Review by Zachary Guiliano
Dusty manuscripts, lost wisdom, years of labor, an Anglican bishop’s wife, an engrossed public, and questions of authenticity: readers may be surprised to hear that this is not the story of the latest Dan Brown novel. It is the very real tale of Virginia Cary Hudson, her life and writings, as told by her granddaughter, Beverly Mayne Kienzle. (Readers will recognize Kienzle, recently retired from Harvard, as an eminent historian of medieval preaching and women’s theological writing.)
Older Episcopalians may fondly recall O Ye Jigs and Juleps! (1962), a collection of essays originally written by the 10-year-old Virginia as a set of exercises for school and posthumously published by her daughter. Helped by a series of pre-publication reviews in everything from Time to the Woodford County Sun, the book reached its third edition after the first week it was available, soon debuted on the New York Times bestseller list, and remained on the list for 66 weeks as a national phenomenon. Reviewers praised its “sparkling” prose and remarkable origin.
Skeptics emerged immediately, however, questioning whether a 10-year-old could have written so well or so insightfully, demonstrating surprising fluency with details of Episcopal liturgy, such as the Latin names of Daily Office canticles. Even positive reviews frequently reported incorrect facts about Virginia’s life, stating that she was penniless or a widow, or about the manner of the volume’s publication; negative reviews called into question the author’s very existence, even as her daughter continued to publish compilations of her work in later years: Credos & Quips (1964), Flapdoodle, Trust & Obey (1966), and Close Your Eyes When Praying (1968).
Kienzle’s work lays to rest many of these old myths and questions about Virginia Cary Hudson, working from original source material, including photos, much of it collected earlier before by Kienzle’s mother. She recounts the story of Virginia Cary Hudson’s family and life, the process that Cary Hudson’s daughter, Virginia Cleveland Mayne, went through to see her mother’s works published, the character of the writings (a chapter humorously titled “Boiling Down Ecclesiastical Double Talk”), the final years of Virginia Cleveland Mayne, and a scrapbook of the poems and sketches Virginia Cary Hudson made for her granddaughter, Beverly.
The colorful character of “the Jigs & Juleps girl” emerges in anecdote after vivid anecdote. Ethel Jacobson, in the Chicago Sunday Tribune’s review of O Ye Jigs and Juleps!, highlighted one of my favorites, involving a dispute the young Virginia had with another girl about whether women should wear hats in church: “When the girl said, ‘Fooie on St. Paul,’ Virginia slapped her ‘for the whole state of Christ’s church universal’ and pinched her ‘for herself.’ Jacobson observed, ‘Of all the theological schisms that historically have riven the church, few have been stated so directly or resolved so swiftly’” (p. 93).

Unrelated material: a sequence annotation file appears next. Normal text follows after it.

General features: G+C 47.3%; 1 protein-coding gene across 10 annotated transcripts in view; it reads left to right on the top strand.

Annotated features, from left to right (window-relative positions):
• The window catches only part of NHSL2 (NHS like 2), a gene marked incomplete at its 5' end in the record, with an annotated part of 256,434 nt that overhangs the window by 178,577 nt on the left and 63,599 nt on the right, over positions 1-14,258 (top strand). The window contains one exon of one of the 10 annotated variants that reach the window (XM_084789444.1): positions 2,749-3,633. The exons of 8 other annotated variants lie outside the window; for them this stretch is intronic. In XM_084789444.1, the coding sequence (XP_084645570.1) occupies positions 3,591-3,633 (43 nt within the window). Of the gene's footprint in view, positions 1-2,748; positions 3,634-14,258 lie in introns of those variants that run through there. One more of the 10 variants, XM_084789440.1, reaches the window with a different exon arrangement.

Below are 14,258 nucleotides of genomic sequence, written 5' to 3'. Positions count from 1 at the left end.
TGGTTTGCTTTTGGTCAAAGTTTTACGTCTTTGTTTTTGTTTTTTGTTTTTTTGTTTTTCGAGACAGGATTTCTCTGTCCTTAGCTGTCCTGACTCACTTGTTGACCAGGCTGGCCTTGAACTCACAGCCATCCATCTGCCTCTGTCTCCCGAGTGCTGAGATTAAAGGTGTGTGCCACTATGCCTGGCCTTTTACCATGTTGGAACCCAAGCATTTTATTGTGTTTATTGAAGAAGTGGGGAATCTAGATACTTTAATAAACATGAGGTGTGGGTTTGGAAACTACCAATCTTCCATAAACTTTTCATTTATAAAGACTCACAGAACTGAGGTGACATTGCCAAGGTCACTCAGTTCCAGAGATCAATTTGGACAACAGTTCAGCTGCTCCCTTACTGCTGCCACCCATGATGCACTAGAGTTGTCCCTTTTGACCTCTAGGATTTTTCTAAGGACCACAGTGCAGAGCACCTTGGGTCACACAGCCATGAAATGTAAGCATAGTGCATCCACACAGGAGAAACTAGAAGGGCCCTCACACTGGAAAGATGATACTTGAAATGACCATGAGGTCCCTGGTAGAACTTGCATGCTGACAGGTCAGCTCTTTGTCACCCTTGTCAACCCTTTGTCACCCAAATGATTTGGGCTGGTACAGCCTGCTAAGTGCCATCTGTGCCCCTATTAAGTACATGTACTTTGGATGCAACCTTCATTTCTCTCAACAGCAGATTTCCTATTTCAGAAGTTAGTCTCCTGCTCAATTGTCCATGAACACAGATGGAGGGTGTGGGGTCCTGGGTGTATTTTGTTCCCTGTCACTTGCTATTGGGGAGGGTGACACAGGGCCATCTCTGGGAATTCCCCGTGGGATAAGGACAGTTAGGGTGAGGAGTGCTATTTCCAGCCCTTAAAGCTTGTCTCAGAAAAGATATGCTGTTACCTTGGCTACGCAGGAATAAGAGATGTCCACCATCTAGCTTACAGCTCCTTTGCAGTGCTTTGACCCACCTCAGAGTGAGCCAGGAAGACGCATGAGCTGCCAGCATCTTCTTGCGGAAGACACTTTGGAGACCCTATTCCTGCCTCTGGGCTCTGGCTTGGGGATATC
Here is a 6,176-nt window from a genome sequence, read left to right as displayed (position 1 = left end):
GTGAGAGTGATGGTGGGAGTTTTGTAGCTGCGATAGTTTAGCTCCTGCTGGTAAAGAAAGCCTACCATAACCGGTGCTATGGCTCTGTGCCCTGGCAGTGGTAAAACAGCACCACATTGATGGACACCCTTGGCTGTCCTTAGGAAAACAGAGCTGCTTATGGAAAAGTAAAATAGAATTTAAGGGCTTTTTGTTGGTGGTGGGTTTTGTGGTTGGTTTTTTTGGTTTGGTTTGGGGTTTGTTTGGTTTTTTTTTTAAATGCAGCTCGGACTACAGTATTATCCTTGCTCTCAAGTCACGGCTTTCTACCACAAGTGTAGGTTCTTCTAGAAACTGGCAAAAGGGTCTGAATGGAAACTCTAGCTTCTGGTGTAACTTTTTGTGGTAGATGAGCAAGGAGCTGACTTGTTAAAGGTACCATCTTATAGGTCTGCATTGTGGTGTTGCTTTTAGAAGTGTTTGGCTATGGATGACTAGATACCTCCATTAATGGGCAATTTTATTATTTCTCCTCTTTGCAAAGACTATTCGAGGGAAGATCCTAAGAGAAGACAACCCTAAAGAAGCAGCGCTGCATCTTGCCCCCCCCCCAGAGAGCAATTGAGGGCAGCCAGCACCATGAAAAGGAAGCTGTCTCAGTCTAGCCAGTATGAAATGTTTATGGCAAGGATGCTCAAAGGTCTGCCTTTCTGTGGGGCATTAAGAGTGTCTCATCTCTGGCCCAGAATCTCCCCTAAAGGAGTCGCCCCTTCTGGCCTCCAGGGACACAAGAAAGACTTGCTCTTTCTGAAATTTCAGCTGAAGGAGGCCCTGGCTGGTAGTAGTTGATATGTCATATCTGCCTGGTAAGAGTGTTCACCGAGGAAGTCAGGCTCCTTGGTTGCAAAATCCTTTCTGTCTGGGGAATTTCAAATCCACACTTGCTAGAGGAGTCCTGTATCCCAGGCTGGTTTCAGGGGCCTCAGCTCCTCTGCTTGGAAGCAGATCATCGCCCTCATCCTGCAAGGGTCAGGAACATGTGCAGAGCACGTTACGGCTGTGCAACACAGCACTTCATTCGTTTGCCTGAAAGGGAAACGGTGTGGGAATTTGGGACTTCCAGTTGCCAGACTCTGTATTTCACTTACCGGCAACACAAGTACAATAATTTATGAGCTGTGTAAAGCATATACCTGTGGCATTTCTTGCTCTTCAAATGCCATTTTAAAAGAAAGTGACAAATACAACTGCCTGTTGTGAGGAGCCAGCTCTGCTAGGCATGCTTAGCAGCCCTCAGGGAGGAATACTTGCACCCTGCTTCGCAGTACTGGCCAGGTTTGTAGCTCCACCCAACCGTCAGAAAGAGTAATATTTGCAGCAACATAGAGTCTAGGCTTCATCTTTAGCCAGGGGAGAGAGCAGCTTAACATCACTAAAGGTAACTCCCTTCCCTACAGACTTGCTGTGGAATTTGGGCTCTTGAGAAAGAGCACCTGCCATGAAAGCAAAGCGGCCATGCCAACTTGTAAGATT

Similarly, Virginia’s theological teaching, often delivered in Sunday school or at a local chapel, will be of considerable interest to those interested in the history of the Episcopal Church and its culture. I especially appreciated Kienzle’s review of her grandmother’s Good Friday sermons, included in Credos & Quips. Virginia states that all those about to enter heaven will be asked four questions, based on Jesus’ parable of the sheep and the goats (Matt. 25:31-46). Among the questions is, “Whom have you as a stranger taken in?” Virginia elaborated on having strangers among our family, but also strangers of “opinions, faith, culture, education, or race.” Virginia went on: “There are strangers of race, men of different color of skin, whose flesh, and bone, and blood, and feelings are identical with our own” (p. 119). In this explicit address toward racial division in old Kentucky, Virginia was ahead of her time, as she was in many other ways that Kienzle highlights — not least being a woman who taught and preached regularly.
What comes into view as well is a picture of the Episcopal Church and America at a very different time. Reviewers and readers of O Ye Jigs and Juleps! drew attention to how the young Virginia captured the quality of Southern and Episcopal life in the late 19th and early 20th centuries, with all the charm and precociousness of Scout in To Kill a Mockingbird, save with one crucial difference: Virginia’s life was no fiction, and its resonance with readers’ experiences came from its authenticity.
Kienzle accomplishes much the same thing. Virginia Cary Hudson’s work was published during the heyday of Episcopal influence and visibility in American culture, near its high-water mark of membership. With a changed landscape and a diminished Episcopal presence, it is hard to imagine a young Episcopalian’s voice speaking in tones familiar to American audiences, exuding the same attractive charm, and gaining such attention. I leave it to others to say whether bishops’ wives can still seamlessly connect prospective authors with literary agents and publishers.
The book also is a landmark in multigenerational effort, stemming from the real struggles of grandmother, mother, and daughter to preserve a family’s history and achievements, especially those of a revered, beloved matriarch. What comes through the pages is thus not only the work of a careful historian (who, I might add, has well proved her mettle on far more difficult and sparse medieval sources throughout her career), but also a loving daughter and mother, and a steadfast champion of women’s contributions to the Church in every age.